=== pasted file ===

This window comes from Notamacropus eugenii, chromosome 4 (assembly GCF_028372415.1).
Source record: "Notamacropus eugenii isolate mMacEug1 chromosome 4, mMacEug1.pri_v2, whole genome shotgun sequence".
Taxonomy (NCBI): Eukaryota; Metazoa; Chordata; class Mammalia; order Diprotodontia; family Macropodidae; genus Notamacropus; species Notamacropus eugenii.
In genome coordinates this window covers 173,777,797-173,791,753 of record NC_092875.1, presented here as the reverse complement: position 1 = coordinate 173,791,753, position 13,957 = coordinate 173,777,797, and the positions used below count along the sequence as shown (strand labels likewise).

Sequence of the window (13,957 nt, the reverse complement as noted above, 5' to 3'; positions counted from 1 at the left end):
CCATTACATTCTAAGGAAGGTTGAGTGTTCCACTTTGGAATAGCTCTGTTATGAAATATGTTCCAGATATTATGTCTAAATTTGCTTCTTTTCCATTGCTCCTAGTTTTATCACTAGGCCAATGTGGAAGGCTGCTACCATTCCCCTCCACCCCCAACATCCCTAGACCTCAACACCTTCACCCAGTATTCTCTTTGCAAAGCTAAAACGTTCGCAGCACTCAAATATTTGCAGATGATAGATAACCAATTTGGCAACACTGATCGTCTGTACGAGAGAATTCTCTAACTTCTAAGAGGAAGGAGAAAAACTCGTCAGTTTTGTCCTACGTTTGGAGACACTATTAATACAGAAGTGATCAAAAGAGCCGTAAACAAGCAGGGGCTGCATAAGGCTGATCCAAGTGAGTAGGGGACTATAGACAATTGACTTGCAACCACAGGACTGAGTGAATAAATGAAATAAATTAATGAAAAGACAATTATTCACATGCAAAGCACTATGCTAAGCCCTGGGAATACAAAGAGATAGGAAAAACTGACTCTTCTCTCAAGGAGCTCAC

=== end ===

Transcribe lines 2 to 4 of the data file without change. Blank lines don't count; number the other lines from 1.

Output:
Source record: "Notamacropus eugenii isolate mMacEug1 chromosome 4, mMacEug1.pri_v2, whole genome shotgun sequence".
Taxonomy (NCBI): Eukaryota; Metazoa; Chordata; class Mammalia; order Diprotodontia; family Macropodidae; genus Notamacropus; species Notamacropus eugenii.
In genome coordinates this window covers 173,777,797-173,791,753 of record NC_092875.1, presented here as the reverse complement: position 1 = coordinate 173,791,753, position 13,957 = coordinate 173,777,797, and the positions used below count along the sequence as shown (strand labels likewise).